The Intersection of Women’s Fashion and Activism

The Intersection of Women’s Fashion and Activism

Tova Shafran

Throughout history, women’s fashion has been an essential and powerful tool. Fashion and activism have always been in a mixing pot together, bringing social and political changes. Certain clothes have brought us visuals current to social movements throughout history. The common denominator in these movements has always been a message activists would like to convey.

Early 1900’s Women’s Suffrage Movement

Literary Suffragettes in New York, ca. 1913, via the Wall Street Journal

In the early 1900s, the women’s Suffrage movement started to make an appearance in the United States and Britain as a way for women to demand their right to vote in elections. This led 5,000 women to march up Pennsylvania Ave. in Washington, D.C., demanding their right to vote.

Feminism, fashion, and politics were always mixed. Suffragettes used fashion as a political campaign tool —an innovative idea at the time— using it to advocate their cause and emphasize a feminine appearance. Fashion styles became suitable to the message they were conveying. Breaking away from traditional expectations, they instead chose to show themselves as independent, powerful, and strong women.

From the giant Victorian dresses to more comfortable, streamlined outfits, women’s fashion really changed throughout the women’s suffrage movement. Until then, the social patriarchy labeled women, making them wear whatever men considered flattering and attractive. Women started to wear trousers that “they weren’t “allowed” to wear.” The super-tight Victorian corsets were replaced with more comfortable and looser styles that allowed for a free range of motion. The tailored suit and wide skirt-and-blouse look were associated with suffragettes as it shows both respectability and practicality. They had three identifying colors to wear to events: white for purity, purple for loyalty and dignity, and yellow for virtue.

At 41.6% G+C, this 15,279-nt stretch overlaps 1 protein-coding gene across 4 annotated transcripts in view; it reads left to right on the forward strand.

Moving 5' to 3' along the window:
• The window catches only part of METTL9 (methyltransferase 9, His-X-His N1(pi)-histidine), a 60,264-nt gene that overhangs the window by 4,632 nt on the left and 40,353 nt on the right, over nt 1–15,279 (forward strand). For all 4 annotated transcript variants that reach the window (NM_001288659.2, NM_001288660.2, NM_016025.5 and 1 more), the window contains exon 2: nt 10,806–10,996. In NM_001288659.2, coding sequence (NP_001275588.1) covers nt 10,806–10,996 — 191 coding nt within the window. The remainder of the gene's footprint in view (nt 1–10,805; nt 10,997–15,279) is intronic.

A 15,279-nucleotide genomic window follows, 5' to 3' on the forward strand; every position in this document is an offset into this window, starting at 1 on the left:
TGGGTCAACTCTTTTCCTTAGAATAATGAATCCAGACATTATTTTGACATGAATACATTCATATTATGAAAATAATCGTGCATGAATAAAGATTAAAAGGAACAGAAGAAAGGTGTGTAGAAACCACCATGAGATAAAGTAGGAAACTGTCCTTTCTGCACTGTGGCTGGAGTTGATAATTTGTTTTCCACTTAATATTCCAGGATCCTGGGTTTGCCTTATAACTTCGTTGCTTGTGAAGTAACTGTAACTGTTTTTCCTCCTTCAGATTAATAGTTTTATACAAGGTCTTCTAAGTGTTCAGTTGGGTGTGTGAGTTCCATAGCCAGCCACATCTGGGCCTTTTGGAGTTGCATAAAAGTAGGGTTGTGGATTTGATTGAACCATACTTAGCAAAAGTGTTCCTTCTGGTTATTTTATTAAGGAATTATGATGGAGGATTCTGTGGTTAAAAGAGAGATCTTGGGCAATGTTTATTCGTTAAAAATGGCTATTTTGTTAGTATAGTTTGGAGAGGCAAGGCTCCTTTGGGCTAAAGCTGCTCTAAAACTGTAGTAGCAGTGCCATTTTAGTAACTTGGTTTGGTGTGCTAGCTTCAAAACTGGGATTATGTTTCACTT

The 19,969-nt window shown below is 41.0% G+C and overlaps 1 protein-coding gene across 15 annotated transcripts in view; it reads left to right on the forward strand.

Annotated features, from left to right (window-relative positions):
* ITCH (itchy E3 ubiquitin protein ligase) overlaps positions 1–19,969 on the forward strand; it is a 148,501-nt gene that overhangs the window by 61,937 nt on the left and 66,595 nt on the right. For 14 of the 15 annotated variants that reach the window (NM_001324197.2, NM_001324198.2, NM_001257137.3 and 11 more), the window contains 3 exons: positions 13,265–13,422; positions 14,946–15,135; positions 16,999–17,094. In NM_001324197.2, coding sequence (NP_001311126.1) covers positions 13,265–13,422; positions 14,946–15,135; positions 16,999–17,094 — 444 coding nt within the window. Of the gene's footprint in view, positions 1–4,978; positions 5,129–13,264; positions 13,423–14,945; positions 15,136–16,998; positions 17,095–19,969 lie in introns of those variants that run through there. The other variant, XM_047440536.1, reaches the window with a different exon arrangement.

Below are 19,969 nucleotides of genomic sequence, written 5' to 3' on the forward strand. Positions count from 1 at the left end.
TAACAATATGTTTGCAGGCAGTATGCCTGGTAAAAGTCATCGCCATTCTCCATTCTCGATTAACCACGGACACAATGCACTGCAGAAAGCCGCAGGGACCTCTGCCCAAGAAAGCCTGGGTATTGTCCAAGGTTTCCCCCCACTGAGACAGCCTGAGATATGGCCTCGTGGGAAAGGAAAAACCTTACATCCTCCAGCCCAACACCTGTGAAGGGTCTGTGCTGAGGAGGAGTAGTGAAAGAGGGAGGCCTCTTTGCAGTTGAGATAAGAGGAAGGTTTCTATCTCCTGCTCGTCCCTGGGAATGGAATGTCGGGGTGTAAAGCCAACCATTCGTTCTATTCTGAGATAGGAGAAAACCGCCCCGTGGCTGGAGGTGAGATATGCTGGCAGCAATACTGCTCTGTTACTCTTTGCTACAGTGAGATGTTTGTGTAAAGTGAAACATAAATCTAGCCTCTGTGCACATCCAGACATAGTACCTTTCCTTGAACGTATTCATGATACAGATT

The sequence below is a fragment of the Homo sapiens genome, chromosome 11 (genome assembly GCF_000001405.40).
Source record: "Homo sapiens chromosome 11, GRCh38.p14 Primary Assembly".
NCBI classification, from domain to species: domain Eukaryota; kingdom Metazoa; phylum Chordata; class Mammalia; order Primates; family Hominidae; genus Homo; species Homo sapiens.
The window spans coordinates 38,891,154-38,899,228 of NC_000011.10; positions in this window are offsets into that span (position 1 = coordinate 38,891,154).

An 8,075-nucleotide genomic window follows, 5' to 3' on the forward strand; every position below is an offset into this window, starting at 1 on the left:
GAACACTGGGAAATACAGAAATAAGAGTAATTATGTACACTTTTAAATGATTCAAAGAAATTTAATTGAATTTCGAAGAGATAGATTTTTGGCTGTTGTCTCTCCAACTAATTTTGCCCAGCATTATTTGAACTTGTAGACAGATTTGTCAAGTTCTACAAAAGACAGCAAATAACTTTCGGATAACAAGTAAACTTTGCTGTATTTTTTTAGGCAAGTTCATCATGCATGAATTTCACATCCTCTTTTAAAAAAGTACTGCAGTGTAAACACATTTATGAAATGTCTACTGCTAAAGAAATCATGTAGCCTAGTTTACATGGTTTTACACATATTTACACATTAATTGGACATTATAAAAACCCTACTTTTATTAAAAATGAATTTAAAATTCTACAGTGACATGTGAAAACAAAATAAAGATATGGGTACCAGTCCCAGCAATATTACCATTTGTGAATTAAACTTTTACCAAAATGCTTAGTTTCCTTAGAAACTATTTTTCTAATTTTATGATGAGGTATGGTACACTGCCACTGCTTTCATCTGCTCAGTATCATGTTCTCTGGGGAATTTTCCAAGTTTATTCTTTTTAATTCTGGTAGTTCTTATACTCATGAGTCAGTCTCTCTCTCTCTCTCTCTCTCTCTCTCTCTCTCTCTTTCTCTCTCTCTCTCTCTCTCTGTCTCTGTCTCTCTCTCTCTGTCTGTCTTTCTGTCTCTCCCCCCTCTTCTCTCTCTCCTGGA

The second wave of feminism: mini skirts

Mary Quant and her Ginger Group of girls in Manchester, photo by Howard Walker, 1966, via Victoria and Albert Museum, London

During the 1960s, a major rise of feminist power happened in fashion, with the appearance of the mini-skirt. Connecting feminism to one of the most important periods in fashion history. The mini-skirt was seen as a form of political activism, and as a way to rebel against society. The continuous disappointment that women face from the patriarchal society such as voting and employment discrimination led them to wear skirts with shorter hemlines as a sign of women’s liberation.

In the 1960s, women protested to de-stigmatize mini-skirts. Mary Quant the revolutionary fashion designer had a great impact on fashion history. She was credited with designing the first mini-skirt, wanting to reflect on the present desire for change. The mini skirt also represented changing from the tight corset of the 1950s to the liberation of the ’60s, independence, and sexual freedom.